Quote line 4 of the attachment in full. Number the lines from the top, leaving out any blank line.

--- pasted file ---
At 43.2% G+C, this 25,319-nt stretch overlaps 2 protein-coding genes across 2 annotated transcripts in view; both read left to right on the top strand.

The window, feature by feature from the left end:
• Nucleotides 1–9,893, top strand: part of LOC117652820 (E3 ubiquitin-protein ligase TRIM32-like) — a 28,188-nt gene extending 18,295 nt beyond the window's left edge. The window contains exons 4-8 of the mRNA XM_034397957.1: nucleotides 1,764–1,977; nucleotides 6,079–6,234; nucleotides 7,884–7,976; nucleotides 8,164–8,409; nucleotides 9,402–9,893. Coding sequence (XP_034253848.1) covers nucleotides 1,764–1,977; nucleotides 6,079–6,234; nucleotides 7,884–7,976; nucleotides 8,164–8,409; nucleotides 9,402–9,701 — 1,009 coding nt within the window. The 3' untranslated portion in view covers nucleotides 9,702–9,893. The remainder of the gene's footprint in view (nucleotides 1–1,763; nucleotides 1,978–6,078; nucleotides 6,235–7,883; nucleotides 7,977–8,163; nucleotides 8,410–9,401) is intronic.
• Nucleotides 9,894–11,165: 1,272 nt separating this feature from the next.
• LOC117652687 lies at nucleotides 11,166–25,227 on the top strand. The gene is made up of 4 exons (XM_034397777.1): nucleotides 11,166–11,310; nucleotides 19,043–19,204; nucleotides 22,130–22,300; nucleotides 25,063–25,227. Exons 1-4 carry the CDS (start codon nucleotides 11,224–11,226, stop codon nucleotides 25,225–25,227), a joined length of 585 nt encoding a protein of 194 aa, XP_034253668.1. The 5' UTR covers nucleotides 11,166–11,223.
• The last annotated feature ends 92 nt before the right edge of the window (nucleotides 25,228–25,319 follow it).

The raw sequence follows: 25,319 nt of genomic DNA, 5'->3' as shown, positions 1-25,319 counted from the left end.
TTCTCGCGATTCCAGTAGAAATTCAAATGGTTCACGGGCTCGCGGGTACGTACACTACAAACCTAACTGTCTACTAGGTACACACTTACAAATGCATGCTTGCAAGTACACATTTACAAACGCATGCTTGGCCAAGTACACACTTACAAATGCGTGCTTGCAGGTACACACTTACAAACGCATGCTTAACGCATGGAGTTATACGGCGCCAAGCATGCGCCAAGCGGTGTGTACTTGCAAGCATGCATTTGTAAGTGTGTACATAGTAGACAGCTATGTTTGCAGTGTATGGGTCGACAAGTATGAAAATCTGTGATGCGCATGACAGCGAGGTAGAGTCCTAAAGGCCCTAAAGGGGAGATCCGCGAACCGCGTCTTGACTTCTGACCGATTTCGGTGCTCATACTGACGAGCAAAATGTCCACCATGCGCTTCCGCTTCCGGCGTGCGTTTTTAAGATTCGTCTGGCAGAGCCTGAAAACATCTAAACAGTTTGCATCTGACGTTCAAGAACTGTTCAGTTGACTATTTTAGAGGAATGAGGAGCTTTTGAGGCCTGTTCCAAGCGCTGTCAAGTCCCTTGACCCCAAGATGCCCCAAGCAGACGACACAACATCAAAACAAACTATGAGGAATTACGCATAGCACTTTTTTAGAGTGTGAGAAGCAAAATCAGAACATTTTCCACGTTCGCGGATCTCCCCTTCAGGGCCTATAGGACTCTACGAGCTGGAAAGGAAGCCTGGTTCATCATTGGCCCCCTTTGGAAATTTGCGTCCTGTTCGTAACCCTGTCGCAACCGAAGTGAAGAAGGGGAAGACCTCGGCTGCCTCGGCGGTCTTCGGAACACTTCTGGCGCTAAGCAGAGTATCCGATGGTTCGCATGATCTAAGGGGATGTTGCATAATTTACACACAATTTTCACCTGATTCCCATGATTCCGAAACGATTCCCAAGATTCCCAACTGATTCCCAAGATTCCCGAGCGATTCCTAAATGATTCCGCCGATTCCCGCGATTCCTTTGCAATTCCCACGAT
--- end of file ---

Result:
• Nucleotides 9,894–11,165: 1,272 nt separating this feature from the next.